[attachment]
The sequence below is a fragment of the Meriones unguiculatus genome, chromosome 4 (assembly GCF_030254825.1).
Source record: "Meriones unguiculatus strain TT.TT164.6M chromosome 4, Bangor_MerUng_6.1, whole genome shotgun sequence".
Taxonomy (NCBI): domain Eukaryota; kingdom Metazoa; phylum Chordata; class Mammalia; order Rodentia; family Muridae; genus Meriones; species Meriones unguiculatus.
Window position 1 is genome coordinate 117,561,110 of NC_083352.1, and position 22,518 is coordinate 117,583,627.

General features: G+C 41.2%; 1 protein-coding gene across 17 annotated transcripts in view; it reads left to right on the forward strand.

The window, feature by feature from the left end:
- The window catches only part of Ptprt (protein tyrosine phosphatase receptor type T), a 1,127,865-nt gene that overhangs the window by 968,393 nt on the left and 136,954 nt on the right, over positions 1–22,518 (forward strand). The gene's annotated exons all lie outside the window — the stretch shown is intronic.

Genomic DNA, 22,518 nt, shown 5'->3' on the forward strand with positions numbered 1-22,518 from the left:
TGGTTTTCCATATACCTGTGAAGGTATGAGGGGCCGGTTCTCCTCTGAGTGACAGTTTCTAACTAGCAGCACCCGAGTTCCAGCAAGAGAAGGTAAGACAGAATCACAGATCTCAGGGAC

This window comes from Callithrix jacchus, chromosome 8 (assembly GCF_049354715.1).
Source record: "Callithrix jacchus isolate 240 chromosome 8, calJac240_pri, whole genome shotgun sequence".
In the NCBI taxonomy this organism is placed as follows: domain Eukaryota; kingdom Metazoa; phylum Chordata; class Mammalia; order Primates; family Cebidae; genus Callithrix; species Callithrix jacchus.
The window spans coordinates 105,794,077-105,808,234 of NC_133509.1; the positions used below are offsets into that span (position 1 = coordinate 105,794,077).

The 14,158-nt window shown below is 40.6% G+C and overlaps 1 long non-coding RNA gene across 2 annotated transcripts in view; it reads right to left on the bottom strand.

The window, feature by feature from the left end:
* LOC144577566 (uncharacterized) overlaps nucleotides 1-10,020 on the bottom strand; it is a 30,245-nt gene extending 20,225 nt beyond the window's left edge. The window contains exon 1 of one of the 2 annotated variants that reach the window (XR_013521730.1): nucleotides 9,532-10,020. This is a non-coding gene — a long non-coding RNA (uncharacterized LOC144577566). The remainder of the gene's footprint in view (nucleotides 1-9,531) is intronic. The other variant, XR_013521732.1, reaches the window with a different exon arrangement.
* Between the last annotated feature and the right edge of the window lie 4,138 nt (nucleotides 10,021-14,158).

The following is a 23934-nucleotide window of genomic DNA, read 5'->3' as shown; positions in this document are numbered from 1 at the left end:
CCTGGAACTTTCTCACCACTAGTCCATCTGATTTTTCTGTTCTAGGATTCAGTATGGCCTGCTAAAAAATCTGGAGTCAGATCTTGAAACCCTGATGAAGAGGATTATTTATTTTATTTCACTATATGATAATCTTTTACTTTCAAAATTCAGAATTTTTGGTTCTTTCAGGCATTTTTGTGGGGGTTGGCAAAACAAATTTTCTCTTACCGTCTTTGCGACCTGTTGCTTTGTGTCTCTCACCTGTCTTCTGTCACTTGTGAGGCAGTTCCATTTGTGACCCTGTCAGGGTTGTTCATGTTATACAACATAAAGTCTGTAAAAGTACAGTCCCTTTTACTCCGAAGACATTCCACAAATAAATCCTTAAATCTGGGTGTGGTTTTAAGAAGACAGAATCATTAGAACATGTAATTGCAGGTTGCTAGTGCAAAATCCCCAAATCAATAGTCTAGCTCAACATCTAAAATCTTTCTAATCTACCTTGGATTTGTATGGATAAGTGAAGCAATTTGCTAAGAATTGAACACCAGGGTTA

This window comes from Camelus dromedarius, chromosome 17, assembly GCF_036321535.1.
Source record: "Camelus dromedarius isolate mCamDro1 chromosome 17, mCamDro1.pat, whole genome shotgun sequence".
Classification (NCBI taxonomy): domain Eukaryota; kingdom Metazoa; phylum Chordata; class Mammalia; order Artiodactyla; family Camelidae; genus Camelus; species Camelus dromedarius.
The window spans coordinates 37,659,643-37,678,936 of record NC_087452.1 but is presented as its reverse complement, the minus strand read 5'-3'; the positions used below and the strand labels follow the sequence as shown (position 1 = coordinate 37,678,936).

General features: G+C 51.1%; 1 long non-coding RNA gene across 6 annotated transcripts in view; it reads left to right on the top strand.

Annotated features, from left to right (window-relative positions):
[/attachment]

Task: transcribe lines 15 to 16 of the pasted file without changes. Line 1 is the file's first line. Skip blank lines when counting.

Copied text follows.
The window, feature by feature from the left end:
* LOC144577566 (uncharacterized) overlaps nucleotides 1-10,020 on the bottom strand; it is a 30,245-nt gene extending 20,225 nt beyond the window's left edge. The window contains exon 1 of one of the 2 annotated variants that reach the window (XR_013521730.1): nucleotides 9,532-10,020. This is a non-coding gene — a long non-coding RNA (uncharacterized LOC144577566). The remainder of the gene's footprint in view (nucleotides 1-9,531) is intronic. The other variant, XR_013521732.1, reaches the window with a different exon arrangement.